AMLO (as he is abbreviated) is the governor/leader/mayor of Mexico City, the unmanageable, overpopulated, polluted and corrupt largest city in Mexico and official international municipal basket case and as such has been charged with causing all the city's woes. It is ridiculous to think that any one man is responsible for the irresponsibility of 25 million citizens each of whom believes that it is their god-given right to do as they please, when they please, and to whomever they please at whatever time they bloody well feel like it. So please. As if anyone could restore order there. Jesus Christ himself would throw his hands up in despair and go back to the cross. Mexico City is a mess because the citizens of Mexico City have made it so. But I digress.
AMLO has a good chance of getting a lot of votes from the people he has helped, which are mostly the ignorant masses of the needy and the elderly (who are also needy) to whom he has generously (not out of his own pocket of course) and grandly distributed small tokens of ... of... money. Despised by many who see him as a leftist Chavez-style threat, he is just a smooth operator, leading the PRI rejects in a style reminiscent of the past. One of his goals ('get money'), apparently, is to maintain tight control over Mexican state industries like Pemex and the electricity monopolies. This is a popular concept in many deluded Mexican's minds, who think that having their resources exploited, and being robbed, by their own fellow Mexicans with no accounting whatsoever is better than having it done by someone else. In their warped and fervently nationalistic brains, rather than having competition from three or four international firms vying for our resources and having our well-thought-out conditions met, it is better to have our giant, inefficient, bureaucratic, polluting Soviet-style enterprise (Por el Progreso de Mexico!!!!) (Un Pais Con Energia es un Pais con Futuro!!!) doing whatever the hell they want.
AMLO appeals to this kind of geopolitical mindset, the whiners who think life is unfair. The same ones who complain that the gringos are too hard on the Mexicans sneaking across the border and that they have RIGHTS por Dios.
Felipe Calderon Hinojosa (PAN) is the ruling party's 'gallo'. The 'gallo' is the rooster, and this is the one Vicente Fox's party picked to run against the others. Said to be more of a follower of the PAN political doctrine (whatever that may be, other than 'get money'), Felipe is seen as the only half-decent choice from a pack of really crappy candidates. He has changed his campaign slogan at least 3 times; which means that he is a) not thinking his campaign slogans through very well, b) not very consistent in his ideas or c) didn't have enough money to pay for a decent campaign manager.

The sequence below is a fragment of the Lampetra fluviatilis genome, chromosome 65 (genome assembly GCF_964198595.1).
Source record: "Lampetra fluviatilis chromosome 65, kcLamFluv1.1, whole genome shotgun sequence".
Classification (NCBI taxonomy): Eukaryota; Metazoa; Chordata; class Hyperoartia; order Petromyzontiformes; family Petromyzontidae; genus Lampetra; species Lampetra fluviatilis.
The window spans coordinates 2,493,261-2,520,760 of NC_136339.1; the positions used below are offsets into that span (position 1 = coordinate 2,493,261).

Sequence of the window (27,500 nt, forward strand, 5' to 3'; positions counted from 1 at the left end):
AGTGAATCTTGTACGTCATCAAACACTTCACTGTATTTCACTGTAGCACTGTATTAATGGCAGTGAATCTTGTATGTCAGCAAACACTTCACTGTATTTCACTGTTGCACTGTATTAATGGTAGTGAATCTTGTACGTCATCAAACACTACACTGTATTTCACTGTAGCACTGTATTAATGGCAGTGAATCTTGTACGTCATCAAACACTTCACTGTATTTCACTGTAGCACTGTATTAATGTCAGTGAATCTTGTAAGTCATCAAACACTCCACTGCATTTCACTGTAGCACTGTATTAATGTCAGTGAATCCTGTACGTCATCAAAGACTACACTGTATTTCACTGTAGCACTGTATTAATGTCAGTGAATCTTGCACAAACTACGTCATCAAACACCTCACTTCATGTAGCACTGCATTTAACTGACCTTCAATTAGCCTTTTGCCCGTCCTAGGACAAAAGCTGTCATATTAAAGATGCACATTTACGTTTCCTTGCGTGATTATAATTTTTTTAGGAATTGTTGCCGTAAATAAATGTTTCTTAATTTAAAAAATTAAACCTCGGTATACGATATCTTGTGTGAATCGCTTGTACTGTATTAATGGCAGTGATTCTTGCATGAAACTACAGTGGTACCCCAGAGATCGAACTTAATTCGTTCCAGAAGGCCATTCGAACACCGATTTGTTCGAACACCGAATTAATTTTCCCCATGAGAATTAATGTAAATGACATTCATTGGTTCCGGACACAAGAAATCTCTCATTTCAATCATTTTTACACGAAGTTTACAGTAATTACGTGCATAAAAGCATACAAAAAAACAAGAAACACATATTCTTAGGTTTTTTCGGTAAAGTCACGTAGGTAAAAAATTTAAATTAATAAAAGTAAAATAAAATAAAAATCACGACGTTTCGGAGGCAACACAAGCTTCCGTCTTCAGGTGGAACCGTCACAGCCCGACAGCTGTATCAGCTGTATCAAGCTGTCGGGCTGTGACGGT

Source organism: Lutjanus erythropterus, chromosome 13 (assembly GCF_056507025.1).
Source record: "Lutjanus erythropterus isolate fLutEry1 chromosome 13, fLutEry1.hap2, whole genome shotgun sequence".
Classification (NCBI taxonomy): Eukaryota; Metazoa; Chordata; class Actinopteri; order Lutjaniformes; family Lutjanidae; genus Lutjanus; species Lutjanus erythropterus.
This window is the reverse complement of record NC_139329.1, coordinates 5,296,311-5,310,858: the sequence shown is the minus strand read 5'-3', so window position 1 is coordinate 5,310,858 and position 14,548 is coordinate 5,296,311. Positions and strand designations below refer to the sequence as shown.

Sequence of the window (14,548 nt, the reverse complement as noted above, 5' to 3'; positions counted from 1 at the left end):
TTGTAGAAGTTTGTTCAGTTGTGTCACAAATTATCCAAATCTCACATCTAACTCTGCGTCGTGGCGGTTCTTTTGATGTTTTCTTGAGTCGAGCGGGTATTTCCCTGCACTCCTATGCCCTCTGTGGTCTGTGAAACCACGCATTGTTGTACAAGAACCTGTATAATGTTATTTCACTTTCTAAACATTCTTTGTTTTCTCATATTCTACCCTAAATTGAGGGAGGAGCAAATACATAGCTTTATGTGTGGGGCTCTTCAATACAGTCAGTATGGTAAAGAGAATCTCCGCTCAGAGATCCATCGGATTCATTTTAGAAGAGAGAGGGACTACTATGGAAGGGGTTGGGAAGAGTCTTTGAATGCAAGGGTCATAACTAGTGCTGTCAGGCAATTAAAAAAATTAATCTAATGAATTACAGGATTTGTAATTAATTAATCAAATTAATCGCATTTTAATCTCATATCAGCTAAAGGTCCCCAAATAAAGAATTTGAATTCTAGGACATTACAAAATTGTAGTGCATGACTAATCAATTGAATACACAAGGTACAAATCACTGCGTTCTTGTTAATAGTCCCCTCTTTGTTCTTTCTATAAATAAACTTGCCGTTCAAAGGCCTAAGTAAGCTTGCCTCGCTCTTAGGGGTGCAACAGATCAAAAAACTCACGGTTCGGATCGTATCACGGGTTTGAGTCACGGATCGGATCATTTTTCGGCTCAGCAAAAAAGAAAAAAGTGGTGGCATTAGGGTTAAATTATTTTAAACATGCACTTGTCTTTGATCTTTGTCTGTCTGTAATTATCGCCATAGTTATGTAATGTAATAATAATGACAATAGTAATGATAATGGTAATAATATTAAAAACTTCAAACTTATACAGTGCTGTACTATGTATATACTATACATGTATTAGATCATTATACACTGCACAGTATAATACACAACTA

He seems to me, to be the middle of the road kinda guy, the 'pan sin sal' (bread without salt) or 'caca de paloma - ni apesta ni huele' (pigeon shit - doesnÂ´t smell either way) candidate who will, by default, when those few voters who do go out and stand in line to vote (What for? they wonder), get the 'voto de castigo' which is the punishing vote. To punish the other, worse, candidates, the voters will punish them by voting for Calderon. A sad way to win but in the end ('get money') it works.
Roberto Madrazo Pintado (PRI) - the ancient, Triassic-era PRI has resurrected this dinosaur from the swampy depths of the political tar pits, who now touts himself as something new and fresh. Your grandmothers last weeks Depends are fresher than this guy. He stands for everything that was, and yet some people actually believe it (or, I suspect, are being paid handsomely and desperately, to say they do).
His vision (besides 'get money') includes the triumphant return of the PRI to power, while bitching and moaning about all the things the PAN is doing (and his party ignored and laughed off the same accusations when they were made by the PAN to the then-ruling PRI) and has shortened his campaign name from Roberto Madrazo to just Roberto. Roberto sounds more friendly don't you think? Why, when you put it like that, I even forget what his last name was... ah yes, Madrazo. A 'madrazo' in Mexican slang, is a 'hit' as in a physical slap, punch, kick. If someone gives you a 'madrazo' then you have been hit. Does this have anything to do with the sudden name-shortening? I wonder.
There you have the short list of the fine fellows who aspire to Mexico's presidency in the next federal elections. None have any original, novel ideas to help push what could still be a great country in the right direction. In my next attempt at political journalism, I will try to outline what I think are some important steps that a political candidate could try to undertake to move Mexico from the 17th century and it's 'Moon Over Parador' feel to the year 2006.
Tuesday, April 04, 2006
At the moment, I am more than a little concerned with the ever-declining tree population in Merida and the Yucatan in general. The big picture, when seen from the air as in an airplane when you are flyoing somewhere from Merida, is that there is still lots of greenery out there. Huge tracts of land, green and lush. But the development that is happening around Merida, the outskirts so to speak, are square white and grey stains on this green landscape and it is pretty frightening.
Merida's centro and the older colonias still look pretty balanced as far as white and grey concrete vs. green oxygen-providing vegetation. But all those new developments, especially the larger ones like Francisco de Montejo to the north and Juan Pablo II in the south, are completely devoid of anything green.
I am rambling I know but this is the beginning of the end of life in the Yucatan as we know it. The rural, peaceful, relaxed and the "hammock under a huge shade tree" feel of the Yucatan will make way for the urban, rushed, noisy, tree-less absolute mess that is Mexico City. The entire country is patterned on the way development has progressed in Mexico City; that seems to be the natural direction and example to follow.